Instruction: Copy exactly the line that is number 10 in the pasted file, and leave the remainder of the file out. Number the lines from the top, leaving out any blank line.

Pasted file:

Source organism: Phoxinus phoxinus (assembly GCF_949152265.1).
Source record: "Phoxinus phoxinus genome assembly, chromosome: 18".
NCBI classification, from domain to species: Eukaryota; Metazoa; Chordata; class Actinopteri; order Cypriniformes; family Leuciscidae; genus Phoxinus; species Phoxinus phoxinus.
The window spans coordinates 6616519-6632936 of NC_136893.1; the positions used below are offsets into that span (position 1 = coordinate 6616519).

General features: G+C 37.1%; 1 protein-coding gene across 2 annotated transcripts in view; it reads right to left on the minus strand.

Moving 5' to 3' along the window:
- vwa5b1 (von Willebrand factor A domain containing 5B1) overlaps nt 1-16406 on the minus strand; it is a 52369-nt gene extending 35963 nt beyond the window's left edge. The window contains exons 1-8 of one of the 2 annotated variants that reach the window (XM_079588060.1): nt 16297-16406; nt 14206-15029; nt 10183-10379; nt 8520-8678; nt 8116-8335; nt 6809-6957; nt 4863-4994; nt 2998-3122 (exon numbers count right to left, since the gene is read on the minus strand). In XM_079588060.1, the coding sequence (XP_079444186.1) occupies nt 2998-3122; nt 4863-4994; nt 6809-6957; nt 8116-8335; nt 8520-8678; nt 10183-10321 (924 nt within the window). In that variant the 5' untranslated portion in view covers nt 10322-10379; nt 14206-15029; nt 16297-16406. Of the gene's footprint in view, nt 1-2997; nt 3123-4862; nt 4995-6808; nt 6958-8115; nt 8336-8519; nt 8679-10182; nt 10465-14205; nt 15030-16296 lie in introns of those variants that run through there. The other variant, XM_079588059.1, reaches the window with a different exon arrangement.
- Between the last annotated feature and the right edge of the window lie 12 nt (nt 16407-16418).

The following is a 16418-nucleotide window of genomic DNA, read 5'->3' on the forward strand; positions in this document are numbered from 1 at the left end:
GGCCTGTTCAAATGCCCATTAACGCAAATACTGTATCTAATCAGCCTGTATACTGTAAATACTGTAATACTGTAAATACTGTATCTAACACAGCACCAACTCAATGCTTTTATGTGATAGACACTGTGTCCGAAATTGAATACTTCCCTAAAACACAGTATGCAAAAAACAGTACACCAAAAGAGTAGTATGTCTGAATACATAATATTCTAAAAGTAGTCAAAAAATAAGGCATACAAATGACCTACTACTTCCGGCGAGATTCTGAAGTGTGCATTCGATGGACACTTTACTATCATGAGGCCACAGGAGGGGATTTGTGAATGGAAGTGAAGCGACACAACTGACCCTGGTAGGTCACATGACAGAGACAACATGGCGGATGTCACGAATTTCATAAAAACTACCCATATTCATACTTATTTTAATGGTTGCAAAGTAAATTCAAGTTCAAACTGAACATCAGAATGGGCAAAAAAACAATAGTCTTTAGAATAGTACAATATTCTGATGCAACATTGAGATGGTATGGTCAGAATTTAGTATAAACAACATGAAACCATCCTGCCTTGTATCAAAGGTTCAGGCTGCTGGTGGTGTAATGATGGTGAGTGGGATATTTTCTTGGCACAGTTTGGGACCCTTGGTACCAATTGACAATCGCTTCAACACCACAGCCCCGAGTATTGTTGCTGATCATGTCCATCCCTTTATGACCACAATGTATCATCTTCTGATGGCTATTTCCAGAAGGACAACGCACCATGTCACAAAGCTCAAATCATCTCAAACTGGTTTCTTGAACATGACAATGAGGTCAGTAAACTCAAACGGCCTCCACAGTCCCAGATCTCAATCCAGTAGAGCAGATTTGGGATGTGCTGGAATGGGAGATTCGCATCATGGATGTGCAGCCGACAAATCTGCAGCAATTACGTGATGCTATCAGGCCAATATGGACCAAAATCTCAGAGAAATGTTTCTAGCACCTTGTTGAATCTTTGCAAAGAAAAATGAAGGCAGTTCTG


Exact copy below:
GGCCTGTTCAAATGCCCATTAACGCAAATACTGTATCTAATCAGCCTGTATACTGTAAATACTGTAATACTGTAAATACTGTATCTAACACAGCACCAACTCAATGCTTTTATGTGATAGACACTGTGTCCGAAATTGAATACTTCCCTAAAACACAGTATGCAAAAAACAGTACACCAAAAGAGTAGTATGTCTGAATACATAATATTCTAAAAGTAGTCAAAAAATAAGGCATACAAATGACCTACTACTTCCGGCGAGATTCTGAAGTGTGCATTCGATGGACACTTTACTATCATGAGGCCACAGGAGGGGATTTGTGAATGGAAGTGAAGCGACACAACTGACCCTGGTAGGTCACATGACAGAGACAACATGGCGGATGTCACGAATTTCATAAAAACTACCCATATTCATACTTATTTTAATGGTTGCAAAGTAAATTCAAGTTCAAACTGAACATCAGAATGGGCAAAAAAACAATAGTCTTTAGAATAGTACAATATTCTGATGCAACATTGAGATGGTATGGTCAGAATTTAGTATAAACAACATGAAACCATCCTGCCTTGTATCAAAGGTTCAGGCTGCTGGTGGTGTAATGATGGTGAGTGGGATATTTTCTTGGCACAGTTTGGGACCCTTGGTACCAATTGACAATCGCTTCAACACCACAGCCCCGAGTATTGTTGCTGATCATGTCCATCCCTTTATGACCACAATGTATCATCTTCTGATGGCTATTTCCAGAAGGACAACGCACCATGTCACAAAGCTCAAATCATCTCAAACTGGTTTCTTGAACATGACAATGAGGTCAGTAAACTCAAACGGCCTCCACAGTCCCAGATCTCAATCCAGTAGAGCAGATTTGGGATGTGCTGGAATGGGAGATTCGCATCATGGATGTGCAGCCGACAAATCTGCAGCAATTACGTGATGCTATCAGGCCAATATGGACCAAAATCTCAGAGAAATGTTTCTAGCACCTTGTTGAATCTTTGCAAAGAAAAATGAAGGCAGTTCTG